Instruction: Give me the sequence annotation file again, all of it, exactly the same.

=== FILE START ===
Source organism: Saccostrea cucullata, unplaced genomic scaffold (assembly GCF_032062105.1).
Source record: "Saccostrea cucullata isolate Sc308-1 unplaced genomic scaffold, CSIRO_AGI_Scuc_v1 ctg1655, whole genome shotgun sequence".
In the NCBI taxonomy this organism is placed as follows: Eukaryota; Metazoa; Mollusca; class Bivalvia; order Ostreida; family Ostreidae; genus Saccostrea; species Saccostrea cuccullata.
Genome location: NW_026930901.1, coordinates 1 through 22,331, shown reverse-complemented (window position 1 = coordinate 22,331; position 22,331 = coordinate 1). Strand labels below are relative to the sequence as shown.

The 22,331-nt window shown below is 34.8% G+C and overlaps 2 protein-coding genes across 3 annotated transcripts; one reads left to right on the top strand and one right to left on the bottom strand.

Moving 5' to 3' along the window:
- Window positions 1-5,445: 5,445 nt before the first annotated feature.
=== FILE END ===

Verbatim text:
Source organism: Saccostrea cucullata, unplaced genomic scaffold (assembly GCF_032062105.1).
Source record: "Saccostrea cucullata isolate Sc308-1 unplaced genomic scaffold, CSIRO_AGI_Scuc_v1 ctg1655, whole genome shotgun sequence".
In the NCBI taxonomy this organism is placed as follows: Eukaryota; Metazoa; Mollusca; class Bivalvia; order Ostreida; family Ostreidae; genus Saccostrea; species Saccostrea cuccullata.
Genome location: NW_026930901.1, coordinates 1 through 22,331, shown reverse-complemented (window position 1 = coordinate 22,331; position 22,331 = coordinate 1). Strand labels below are relative to the sequence as shown.

The 22,331-nt window shown below is 34.8% G+C and overlaps 2 protein-coding genes across 3 annotated transcripts; one reads left to right on the top strand and one right to left on the bottom strand.

Moving 5' to 3' along the window:
- Window positions 1-5,445: 5,445 nt before the first annotated feature.